The title for this blog came to me as a joke I was telling myself as I was wandering the streets of Sydney (prime thinking time). My train of thought was that this could be the next big thing in the self-help book genre. Humanity has faced global crises before, such as the Cold War when nuclear war was the looming catastrophe, but the climate crisis feels decidedly more disastrous and complex. So how does a responsible member of Planet Earth stay joyful and optimistic during the end times?
The etymology of the word apocalypse is from the Greek apokalyptein, which means to uncover, to reveal. What is currently being revealed about the vast majority of humanity is that we are disconnected from the Earth. Our war with nature has not only been waged externally on the wild places and beings but we have tamed our own wildness to such a degree that we don’t feel like we belong here anymore. The rewilding movement has emerged to bring us back to a point of equilibrium not only by rewilding places and spaces through strategies such as creating wildlife corridors and giving nature the space to recover but as Marc Bekoff writes in his book Rewilding Our Hearts, by facilitating “corridors in ourselves that connect our heart and brain, our caring and awareness.”
Yoga master B.K.S Iyengar says “Yoga means to yoke, to join, to harness, to unite, to bring together. It means elevating the body’s intelligence to the level of the mind and then yoking both to unite with the soul.” Given the goal of Yoga practices is this unification, making whole all that feels fragmented in us, rewilding and Yoga practices are a powerful combination in these times.
A wild body is healthy, strong, mobile, at ease in the world, and engaged fully with its environment through all five senses. Yoga asana can be an act of remembering our wildness as we move the body in many of the ways it has evolved to move. We take the time to be fully present in our bodies as we move and breath. In Yoga asana we take the forms and flow of nature – we become the tree, the mountain, the dog, the cobra, the warrior, the sage, the crow, the camel, the locust. We bring our minds down from the ether, into our feet, grounding and feeling connected as our physical body connects with the body of the Earth. Co-founders of Jivamukti Yoga, Sharon Gannon and David Life put it this way:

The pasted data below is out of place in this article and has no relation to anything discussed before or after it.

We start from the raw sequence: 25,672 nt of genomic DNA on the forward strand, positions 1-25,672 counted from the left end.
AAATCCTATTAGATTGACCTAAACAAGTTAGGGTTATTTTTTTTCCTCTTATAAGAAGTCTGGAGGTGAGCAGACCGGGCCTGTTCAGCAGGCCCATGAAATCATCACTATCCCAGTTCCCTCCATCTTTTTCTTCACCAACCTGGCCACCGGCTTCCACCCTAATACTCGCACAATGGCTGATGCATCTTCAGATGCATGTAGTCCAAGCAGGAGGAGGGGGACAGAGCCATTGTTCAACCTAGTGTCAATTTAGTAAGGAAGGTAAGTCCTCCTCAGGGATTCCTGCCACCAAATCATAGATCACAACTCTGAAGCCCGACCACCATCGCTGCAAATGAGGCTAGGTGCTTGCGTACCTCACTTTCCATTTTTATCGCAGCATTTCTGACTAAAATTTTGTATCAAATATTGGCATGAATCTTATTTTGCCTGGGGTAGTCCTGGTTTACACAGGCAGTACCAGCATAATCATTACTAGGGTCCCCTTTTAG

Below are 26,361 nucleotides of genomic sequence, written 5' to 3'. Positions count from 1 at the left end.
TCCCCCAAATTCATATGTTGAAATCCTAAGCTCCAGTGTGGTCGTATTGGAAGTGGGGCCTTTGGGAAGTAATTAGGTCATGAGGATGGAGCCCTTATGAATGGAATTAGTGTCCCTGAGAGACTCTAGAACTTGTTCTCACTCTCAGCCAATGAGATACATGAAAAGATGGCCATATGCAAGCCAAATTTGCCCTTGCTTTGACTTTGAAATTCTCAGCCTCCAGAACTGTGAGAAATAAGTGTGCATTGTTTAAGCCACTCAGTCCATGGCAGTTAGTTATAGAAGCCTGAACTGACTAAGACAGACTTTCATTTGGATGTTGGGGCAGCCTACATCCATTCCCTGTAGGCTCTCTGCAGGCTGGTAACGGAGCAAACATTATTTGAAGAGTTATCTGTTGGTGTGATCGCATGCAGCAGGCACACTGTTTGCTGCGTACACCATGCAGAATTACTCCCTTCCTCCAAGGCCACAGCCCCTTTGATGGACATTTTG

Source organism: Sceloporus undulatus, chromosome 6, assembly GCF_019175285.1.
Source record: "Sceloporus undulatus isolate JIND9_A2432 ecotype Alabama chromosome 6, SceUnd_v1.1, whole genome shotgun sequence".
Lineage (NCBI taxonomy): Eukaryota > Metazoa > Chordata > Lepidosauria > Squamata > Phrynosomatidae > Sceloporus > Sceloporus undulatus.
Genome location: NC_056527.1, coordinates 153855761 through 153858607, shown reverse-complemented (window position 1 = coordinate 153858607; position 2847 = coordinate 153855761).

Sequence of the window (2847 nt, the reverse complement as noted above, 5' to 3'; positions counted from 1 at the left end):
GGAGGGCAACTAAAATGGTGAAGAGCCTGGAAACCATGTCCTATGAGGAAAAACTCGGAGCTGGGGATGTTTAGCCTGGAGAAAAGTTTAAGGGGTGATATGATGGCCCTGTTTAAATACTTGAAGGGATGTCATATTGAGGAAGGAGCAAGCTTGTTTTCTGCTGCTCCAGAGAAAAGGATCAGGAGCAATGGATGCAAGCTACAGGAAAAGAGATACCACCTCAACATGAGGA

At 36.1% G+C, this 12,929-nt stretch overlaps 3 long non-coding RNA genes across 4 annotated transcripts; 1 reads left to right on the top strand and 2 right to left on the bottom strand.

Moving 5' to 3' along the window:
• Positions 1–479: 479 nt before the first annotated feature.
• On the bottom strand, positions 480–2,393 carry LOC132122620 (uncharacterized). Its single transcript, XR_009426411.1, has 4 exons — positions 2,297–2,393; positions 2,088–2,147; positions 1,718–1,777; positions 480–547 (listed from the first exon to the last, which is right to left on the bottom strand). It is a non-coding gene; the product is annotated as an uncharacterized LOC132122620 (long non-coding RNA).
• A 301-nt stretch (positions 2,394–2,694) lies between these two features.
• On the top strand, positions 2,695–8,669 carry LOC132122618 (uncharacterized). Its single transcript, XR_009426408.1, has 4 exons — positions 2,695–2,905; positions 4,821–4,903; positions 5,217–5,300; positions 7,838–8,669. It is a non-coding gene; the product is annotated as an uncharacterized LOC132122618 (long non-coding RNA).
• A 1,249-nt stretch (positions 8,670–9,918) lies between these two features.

The Sanskrit word asana is most commonly known as the name for the yogic practice of assuming various physical contortions, but it actually means ‘seat’. By taking a seat, you establish a connection to the Earth. By Earth we mean all things, all manifestations of reality. Earth not only means the ground we walk on, the air we breathe, or the water we drink, but also all beings – animals, plants and minerals – that we come into contact with daily. Through asana practice we consciously connect to a touchable, tangible, sense-able level of reality.
Our bodies are made of all the elements of Earth. The Earth is flowing through us. Our bodies are the Earth herself, not a separate entity. And so, in connecting with our material body through movement, we connect with the Earth.
The practice of ‘forest-bathing’ emerged in Japan as a way for people to engage more fully with the nature through engaging the five senses. When we are indoors we mostly use the sense of sight and hearing and our other senses become secondary. However when we are outdooors there is more equality between the senses. Engaging with our senses in this way brings us fully into the moment, which reduces our stress levels, making us feel more peaceful and at ease. In the practice of forest bathing it’s important to walk without a goal in mind. Don’t think about getting from point A to point B. Instead walk slowly and with awareness. Feel the breeze and sun, or raindrops on the skin and earth under your feet; listen to the birds and the rustling of wind in the leaves, smell the sweet fragrance of nectar and wood and soil in the air, taste any edibles you come across, pay attention to the small and beautiful details around you.
We can approach connecting to joy and to our wild roots through the physical body. But the practice continues as we connect all the fragmented parts of ourselves – body, mind, heart/soul.
When you see the words ‘wild’ and ‘mind’ together your first thoughts may be of a mind that is uncontrollable and untameable. But by the term ‘wild mind’ I mean quite the opposite. A wild mind is at ease, not involved as much in doing as in being. A wild mind is present and connected and not caught up in the ego driven project of list-ticking and achievement making. A wild mind is in a state of flow as opposed to stagnation. A wild mind is not rushing, projecting, planning but is in the state of effortless awareness.